Consider this: A seasoned politician seeking to become the first woman elected president slips into an Ohio Chipotle incognito to buy a burrito bowl, but she – and her entourage – fail to leave anything in the tip jar.
News of the fast-food follies, fairly or otherwise, dominated the first week of Hillary Clinton's 2016 presidential run. But the scene could have come straight out the HBO comedy "Veep": It's not hard to imagine mercurial Selina Meyer, despite her disguise, getting peeved over not being recognized – and her beleaguered bagman Gary Walsh literally beating himself up over the tip slip-up.
The fourth season premiere of "Veep" landed this past Sunday, hours after Clinton's candidacy announcement and amid Ted Cruz, Rand Paul and Marco Rubio's respective hat tosses into the biggest political ring of them all. The show, a campaign season must-watch, promises irreverent humor at a time when we can use some comic relief in both the real and fictional political realms.
Part of this season's storyline – the vice president gleefully grabs the Oval Office after the president suddenly resigns, but faces party dissension and an uphill battle in the primaries – also echoes the most recent run of Netflix' "House of Cards." But for all the political intrigue and dark machinations in "House of Cards," "Veep" might fall closer to the way Washington operates in the same way that some former cops might tell you that classic 1970s sitcom "Barney Miller" was TV's most realistic depiction of day-to-day police work.
Julia Louis-Dreyfus puts on the performance of her career as president-for-now Meyer, a ball of energy and frustration whose smiling public face belies her irascibility and insecurity (as she said of her presidential rivals in last season’s finale: “God, can't we just take them out? Is Jack Ruby still alive?”).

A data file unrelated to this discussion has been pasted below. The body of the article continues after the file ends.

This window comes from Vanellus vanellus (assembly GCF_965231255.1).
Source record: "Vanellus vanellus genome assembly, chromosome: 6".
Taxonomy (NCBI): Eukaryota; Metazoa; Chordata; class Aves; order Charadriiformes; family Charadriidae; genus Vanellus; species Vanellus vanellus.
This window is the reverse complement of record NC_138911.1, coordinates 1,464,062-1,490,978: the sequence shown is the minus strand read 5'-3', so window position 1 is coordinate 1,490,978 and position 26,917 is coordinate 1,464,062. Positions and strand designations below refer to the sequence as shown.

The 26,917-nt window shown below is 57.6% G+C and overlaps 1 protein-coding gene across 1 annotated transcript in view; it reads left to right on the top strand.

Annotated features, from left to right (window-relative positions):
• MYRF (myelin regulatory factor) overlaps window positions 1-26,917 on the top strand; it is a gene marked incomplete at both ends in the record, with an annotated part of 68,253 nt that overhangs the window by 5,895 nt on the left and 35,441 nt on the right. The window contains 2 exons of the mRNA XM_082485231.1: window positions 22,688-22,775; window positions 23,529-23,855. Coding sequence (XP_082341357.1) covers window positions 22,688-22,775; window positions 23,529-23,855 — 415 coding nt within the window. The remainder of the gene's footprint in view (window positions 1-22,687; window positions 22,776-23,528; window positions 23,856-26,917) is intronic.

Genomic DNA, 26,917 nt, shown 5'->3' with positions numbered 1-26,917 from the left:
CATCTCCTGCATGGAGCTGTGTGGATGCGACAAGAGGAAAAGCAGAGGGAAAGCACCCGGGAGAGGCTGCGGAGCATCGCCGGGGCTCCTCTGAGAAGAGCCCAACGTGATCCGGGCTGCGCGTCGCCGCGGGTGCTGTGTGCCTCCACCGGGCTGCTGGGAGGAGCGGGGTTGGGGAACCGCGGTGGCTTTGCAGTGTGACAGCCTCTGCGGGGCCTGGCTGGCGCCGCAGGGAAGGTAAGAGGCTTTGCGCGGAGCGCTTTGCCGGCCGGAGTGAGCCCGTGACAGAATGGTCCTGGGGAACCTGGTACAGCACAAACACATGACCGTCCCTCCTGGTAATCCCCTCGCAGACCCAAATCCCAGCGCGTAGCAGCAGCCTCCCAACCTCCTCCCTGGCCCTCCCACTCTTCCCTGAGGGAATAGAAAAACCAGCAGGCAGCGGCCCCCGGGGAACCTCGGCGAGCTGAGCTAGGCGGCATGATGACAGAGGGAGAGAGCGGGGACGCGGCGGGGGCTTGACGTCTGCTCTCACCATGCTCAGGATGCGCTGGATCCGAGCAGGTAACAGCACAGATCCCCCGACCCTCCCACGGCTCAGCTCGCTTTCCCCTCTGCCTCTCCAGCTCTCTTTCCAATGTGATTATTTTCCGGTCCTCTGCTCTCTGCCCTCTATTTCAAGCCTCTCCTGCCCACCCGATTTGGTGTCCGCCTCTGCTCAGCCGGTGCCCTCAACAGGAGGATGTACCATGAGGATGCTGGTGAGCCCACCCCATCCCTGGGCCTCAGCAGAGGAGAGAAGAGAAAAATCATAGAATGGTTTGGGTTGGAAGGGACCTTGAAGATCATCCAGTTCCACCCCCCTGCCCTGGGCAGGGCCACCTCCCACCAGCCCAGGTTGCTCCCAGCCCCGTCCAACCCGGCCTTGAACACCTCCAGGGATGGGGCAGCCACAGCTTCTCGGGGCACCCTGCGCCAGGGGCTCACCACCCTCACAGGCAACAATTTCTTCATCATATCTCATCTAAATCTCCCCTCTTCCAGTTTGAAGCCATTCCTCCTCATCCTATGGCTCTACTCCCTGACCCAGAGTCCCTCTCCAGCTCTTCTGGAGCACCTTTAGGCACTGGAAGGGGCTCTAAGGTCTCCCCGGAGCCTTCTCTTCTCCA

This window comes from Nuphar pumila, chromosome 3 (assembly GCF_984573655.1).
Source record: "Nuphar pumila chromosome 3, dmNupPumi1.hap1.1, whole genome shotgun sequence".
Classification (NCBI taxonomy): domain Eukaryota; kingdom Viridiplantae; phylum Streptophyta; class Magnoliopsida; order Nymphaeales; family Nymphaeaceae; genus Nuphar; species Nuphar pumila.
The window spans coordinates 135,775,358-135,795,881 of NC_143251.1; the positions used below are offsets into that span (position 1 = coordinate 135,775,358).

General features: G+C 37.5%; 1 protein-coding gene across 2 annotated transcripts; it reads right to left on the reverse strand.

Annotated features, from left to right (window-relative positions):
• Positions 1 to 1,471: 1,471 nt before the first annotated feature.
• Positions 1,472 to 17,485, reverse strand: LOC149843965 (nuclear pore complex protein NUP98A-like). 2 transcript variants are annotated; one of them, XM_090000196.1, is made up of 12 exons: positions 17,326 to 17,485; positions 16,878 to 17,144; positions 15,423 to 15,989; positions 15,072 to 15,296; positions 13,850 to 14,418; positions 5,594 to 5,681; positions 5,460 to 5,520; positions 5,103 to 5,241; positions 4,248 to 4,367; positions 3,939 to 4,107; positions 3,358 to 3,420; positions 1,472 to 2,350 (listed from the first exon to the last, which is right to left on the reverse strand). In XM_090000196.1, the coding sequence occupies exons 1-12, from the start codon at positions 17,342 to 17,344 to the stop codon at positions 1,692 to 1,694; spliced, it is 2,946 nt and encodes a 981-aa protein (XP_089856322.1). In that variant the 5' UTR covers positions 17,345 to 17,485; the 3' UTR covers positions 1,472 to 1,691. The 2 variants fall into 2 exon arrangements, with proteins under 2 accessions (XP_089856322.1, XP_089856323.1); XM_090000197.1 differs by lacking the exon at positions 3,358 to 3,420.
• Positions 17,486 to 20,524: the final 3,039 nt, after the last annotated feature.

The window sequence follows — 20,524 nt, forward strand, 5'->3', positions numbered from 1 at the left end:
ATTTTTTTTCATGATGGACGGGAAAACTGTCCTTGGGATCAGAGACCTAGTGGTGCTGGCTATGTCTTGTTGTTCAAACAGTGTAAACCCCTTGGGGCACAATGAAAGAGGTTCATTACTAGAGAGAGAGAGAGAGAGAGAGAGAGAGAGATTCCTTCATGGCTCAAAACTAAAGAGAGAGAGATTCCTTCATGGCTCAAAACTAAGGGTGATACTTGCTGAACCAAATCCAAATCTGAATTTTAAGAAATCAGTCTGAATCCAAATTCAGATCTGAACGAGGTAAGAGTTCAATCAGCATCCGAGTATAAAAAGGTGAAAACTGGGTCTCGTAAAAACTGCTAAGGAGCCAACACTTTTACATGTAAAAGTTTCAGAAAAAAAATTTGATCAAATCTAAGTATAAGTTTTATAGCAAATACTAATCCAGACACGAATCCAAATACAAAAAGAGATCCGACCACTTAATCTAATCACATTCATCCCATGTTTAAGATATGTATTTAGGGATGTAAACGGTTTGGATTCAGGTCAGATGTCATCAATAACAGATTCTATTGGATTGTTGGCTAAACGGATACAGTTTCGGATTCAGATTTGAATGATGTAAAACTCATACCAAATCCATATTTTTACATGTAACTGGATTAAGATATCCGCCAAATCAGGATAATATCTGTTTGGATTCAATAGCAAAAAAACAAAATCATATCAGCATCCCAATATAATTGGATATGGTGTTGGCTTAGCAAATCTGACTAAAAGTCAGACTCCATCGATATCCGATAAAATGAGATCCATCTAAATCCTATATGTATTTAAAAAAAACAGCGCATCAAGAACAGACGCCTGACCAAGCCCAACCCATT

That’s one of few printable quotes from a character with the freedom (thanks to HBO) to curse more like a sailor than a commander in chief. Most of her Tumblr-friendly, f-bomb-laden insults are aimed at her inner circle of political players who show varying degrees of loyalty and brains, which tend to run in inverse proportion.
Meyer, whose new shoes squeaked as she walked to the East Room podium to deliver her first public remarks as president, is far from quiet, but sometimes struggles to be heard. That theme dominated last week's strong season opener, built around a TelePrompTer failure during Selina's first presidential speech before Congress – leaving her to awkwardly improvise (“She’s bebop speaking!” declared her political operative Dan Egan, earning him the line of the episode).
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Louis-Dreyfus' Meyer is relatable if not always likable, which makes her at least half different from the scheming Underwoods of “House of Cards.”
Meyer’s White House is less a house of cards than a funhouse, complete with an array of political clowns and trick mirrors (or, in her case, the trick glass door she once unwittingly walked through amid trying to smash the proverbial glass ceiling). This season, the accidental president seeks to stick around for at least four more years, putting the upcoming 2016 primary season through a perhaps prescient comic prism.
But even if Meyer remains in the Oval Office, she’ll still be treated like she's second best – at best. The contest she has the strongest shot at winning – future burrito imbroglios aside – is the race for laughs.
Jere Hester is founding director of the award-winning, multimedia NYCity News Service at the City University of New York Graduate School of Journalism. He is also the author of "Raising a Beatle Baby: How John, Paul, George and Ringo Helped us Come Together as a Family." Follow him on Twitter.